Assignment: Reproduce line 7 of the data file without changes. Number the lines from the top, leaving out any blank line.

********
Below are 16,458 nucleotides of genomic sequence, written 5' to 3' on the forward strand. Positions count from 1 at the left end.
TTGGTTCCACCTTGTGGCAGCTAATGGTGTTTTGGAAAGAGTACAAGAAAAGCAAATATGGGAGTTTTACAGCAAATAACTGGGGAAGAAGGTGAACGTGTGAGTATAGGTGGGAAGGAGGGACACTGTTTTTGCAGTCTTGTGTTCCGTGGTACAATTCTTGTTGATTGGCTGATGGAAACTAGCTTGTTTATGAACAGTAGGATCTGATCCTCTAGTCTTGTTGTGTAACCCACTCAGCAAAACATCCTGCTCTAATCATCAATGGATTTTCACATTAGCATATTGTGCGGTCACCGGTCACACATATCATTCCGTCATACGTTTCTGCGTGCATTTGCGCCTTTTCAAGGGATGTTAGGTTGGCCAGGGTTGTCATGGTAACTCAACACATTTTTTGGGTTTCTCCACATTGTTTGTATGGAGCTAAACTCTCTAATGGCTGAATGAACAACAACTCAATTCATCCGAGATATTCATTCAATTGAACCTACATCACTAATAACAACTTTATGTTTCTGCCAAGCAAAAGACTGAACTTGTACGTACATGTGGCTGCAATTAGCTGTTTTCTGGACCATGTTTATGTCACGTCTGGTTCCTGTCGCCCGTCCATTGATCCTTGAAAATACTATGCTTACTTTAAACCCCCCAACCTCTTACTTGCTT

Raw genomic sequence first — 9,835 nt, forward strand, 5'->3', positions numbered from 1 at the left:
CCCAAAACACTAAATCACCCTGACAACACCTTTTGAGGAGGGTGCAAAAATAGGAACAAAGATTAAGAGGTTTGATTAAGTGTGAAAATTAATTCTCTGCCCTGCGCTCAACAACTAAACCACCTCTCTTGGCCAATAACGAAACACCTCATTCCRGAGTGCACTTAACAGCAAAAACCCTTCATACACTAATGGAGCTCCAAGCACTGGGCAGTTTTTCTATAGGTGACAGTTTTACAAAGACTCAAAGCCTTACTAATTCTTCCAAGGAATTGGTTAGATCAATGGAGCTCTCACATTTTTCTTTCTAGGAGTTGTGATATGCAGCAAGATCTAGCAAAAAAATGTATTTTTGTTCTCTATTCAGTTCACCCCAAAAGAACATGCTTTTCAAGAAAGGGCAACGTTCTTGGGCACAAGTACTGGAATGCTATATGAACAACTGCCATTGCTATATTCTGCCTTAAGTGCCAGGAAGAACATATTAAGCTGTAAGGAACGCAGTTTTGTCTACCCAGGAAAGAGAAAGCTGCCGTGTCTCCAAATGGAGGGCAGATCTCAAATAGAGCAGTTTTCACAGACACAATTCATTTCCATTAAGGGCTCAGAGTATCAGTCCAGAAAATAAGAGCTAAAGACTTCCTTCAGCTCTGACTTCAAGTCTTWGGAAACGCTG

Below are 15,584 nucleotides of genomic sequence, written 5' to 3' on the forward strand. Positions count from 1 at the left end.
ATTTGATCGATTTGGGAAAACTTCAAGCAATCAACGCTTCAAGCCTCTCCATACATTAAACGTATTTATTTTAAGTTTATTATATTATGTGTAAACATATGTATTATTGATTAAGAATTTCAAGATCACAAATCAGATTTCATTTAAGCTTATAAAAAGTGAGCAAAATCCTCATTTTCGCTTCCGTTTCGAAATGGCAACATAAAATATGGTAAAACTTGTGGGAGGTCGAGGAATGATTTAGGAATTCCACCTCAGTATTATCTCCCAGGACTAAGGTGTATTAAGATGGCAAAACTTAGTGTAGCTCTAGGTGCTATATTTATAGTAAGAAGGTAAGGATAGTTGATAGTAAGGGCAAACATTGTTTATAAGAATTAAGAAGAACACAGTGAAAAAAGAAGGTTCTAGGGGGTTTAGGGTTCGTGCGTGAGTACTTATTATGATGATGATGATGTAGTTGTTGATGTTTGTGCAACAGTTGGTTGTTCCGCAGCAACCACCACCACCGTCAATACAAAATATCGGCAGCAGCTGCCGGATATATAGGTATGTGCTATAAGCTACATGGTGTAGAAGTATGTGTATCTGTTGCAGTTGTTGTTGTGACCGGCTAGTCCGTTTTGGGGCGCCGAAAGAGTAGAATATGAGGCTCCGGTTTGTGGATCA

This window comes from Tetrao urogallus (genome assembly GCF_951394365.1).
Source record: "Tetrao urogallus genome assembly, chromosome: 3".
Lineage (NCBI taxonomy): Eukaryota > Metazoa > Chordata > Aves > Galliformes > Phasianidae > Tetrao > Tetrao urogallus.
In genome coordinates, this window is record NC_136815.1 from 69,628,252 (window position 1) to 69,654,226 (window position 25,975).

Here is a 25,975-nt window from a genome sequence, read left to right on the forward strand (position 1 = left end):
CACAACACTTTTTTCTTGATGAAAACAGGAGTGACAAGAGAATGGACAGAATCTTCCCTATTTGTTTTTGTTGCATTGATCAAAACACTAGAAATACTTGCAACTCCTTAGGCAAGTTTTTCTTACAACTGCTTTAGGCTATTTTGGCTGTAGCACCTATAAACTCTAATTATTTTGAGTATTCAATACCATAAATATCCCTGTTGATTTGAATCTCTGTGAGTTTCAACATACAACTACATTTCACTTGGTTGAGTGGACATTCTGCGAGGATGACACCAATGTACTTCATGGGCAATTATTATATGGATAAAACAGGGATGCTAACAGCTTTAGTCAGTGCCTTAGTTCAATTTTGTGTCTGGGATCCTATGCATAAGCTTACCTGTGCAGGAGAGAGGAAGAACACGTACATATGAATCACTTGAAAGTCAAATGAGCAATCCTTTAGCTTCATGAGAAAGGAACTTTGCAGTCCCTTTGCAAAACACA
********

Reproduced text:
This window comes from Tetrao urogallus (genome assembly GCF_951394365.1).